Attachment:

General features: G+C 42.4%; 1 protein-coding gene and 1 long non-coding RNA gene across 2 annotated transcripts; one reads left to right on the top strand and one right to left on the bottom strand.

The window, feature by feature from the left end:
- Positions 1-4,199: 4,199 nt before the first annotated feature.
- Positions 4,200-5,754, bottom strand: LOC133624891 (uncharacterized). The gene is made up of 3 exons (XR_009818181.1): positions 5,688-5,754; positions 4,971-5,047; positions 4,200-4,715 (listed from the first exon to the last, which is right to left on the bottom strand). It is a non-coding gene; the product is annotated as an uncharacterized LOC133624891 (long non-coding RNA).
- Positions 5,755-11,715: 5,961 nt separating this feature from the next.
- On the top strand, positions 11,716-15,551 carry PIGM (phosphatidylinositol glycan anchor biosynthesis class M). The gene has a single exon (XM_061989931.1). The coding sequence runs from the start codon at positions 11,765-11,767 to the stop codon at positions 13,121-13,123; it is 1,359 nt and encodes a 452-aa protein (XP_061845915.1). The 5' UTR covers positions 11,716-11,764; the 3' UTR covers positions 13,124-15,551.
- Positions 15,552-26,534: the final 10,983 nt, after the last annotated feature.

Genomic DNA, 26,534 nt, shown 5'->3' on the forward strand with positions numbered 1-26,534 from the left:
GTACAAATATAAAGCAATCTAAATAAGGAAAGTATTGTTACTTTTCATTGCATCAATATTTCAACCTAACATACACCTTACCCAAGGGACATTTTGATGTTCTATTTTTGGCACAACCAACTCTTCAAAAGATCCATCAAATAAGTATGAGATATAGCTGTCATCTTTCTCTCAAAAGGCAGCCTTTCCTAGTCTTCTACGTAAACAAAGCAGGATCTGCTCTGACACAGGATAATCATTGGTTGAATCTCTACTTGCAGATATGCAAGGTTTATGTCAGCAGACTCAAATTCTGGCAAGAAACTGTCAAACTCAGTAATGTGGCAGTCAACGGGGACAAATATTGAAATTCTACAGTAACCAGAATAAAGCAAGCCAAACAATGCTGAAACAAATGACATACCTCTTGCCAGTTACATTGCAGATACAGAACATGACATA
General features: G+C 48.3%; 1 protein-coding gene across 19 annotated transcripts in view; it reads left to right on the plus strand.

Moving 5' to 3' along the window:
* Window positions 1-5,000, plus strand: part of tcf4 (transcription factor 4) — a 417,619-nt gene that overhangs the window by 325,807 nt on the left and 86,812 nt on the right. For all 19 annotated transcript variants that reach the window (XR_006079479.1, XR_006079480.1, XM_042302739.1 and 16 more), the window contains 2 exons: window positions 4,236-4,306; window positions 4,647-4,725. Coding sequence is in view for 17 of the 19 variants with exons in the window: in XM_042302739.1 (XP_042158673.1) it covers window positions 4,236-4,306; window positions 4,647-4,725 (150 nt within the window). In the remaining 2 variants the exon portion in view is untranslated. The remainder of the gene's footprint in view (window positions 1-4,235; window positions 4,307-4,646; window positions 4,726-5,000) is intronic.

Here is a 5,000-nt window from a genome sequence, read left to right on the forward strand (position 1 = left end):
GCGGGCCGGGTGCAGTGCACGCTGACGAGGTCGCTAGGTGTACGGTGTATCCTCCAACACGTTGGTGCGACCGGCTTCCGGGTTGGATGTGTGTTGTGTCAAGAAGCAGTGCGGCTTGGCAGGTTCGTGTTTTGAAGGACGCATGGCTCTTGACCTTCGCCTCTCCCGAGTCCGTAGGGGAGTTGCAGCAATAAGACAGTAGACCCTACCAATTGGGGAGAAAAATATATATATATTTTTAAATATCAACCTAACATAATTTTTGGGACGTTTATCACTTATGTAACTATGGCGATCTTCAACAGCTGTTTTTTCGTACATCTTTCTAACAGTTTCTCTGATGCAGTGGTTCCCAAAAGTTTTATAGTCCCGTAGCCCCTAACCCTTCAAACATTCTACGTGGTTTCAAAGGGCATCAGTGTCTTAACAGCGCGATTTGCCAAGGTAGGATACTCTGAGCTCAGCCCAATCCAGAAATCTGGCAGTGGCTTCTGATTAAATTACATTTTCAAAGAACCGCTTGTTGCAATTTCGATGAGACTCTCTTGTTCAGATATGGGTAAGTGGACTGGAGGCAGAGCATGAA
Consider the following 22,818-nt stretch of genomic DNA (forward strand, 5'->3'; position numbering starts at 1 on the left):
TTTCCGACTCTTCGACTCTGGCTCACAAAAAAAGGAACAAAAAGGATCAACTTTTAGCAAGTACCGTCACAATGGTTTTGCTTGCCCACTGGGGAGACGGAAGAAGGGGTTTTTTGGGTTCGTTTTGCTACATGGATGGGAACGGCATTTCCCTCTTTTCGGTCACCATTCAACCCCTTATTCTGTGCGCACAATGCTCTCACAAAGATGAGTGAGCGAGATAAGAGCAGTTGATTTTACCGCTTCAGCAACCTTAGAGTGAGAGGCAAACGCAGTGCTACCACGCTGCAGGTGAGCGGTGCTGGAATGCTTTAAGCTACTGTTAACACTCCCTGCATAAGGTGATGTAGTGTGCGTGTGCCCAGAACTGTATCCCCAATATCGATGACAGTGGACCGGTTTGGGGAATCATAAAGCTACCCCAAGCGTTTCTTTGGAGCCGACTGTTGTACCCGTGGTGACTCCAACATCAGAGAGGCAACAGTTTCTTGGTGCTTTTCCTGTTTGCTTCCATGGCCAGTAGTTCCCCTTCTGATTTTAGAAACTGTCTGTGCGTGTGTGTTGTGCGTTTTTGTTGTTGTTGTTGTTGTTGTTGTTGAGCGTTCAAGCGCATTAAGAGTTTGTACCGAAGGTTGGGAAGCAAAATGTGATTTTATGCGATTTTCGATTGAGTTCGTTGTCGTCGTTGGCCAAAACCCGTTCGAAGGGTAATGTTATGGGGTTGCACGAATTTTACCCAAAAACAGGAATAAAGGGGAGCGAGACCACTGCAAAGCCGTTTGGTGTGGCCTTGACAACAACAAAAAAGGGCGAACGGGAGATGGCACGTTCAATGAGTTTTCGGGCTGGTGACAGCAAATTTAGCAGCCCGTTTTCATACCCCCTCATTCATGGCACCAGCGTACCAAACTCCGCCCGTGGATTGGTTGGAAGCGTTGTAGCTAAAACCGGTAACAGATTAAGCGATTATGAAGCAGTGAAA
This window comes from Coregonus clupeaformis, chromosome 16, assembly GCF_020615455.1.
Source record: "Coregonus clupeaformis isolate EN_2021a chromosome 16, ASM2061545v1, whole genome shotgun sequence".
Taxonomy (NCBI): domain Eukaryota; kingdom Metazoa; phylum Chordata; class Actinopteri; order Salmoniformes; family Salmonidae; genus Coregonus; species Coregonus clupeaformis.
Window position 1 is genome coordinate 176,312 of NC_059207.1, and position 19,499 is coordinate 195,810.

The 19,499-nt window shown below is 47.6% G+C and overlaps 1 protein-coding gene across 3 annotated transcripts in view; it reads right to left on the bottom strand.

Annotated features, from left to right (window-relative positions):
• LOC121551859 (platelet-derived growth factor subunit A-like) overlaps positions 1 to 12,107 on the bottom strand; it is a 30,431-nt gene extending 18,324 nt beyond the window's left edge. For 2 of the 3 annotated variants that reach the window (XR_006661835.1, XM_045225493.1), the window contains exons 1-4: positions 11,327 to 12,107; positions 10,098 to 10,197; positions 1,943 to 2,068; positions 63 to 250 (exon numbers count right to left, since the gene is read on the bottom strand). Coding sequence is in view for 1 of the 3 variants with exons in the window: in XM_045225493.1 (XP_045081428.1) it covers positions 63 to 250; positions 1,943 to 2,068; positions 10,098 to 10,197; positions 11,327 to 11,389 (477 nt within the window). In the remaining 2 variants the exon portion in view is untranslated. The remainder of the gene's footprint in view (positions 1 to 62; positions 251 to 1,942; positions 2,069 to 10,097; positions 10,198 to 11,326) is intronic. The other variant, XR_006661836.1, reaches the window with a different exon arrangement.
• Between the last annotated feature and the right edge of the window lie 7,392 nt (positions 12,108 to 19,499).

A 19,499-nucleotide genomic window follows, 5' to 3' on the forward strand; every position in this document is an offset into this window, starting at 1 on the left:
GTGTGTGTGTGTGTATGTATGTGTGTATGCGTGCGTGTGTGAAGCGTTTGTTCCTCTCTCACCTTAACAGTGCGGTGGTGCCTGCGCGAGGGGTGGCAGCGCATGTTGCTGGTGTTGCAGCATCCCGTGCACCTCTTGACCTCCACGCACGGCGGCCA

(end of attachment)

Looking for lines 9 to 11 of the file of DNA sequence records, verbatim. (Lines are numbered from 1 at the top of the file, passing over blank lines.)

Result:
GTACAAATATAAAGCAATCTAAATAAGGAAAGTATTGTTACTTTTCATTGCATCAATATTTCAACCTAACATACACCTTACCCAAGGGACATTTTGATGTTCTATTTTTGGCACAACCAACTCTTCAAAAGATCCATCAAATAAGTATGAGATATAGCTGTCATCTTTCTCTCAAAAGGCAGCCTTTCCTAGTCTTCTACGTAAACAAAGCAGGATCTGCTCTGACACAGGATAATCATTGGTTGAATCTCTACTTGCAGATATGCAAGGTTTATGTCAGCAGACTCAAATTCTGGCAAGAAACTGTCAAACTCAGTAATGTGGCAGTCAACGGGGACAAATATTGAAATTCTACAGTAACCAGAATAAAGCAAGCCAAACAATGCTGAAACAAATGACATACCTCTTGCCAGTTACATTGCAGATACAGAACATGACATA
General features: G+C 48.3%; 1 protein-coding gene across 19 annotated transcripts in view; it reads left to right on the plus strand.

Moving 5' to 3' along the window: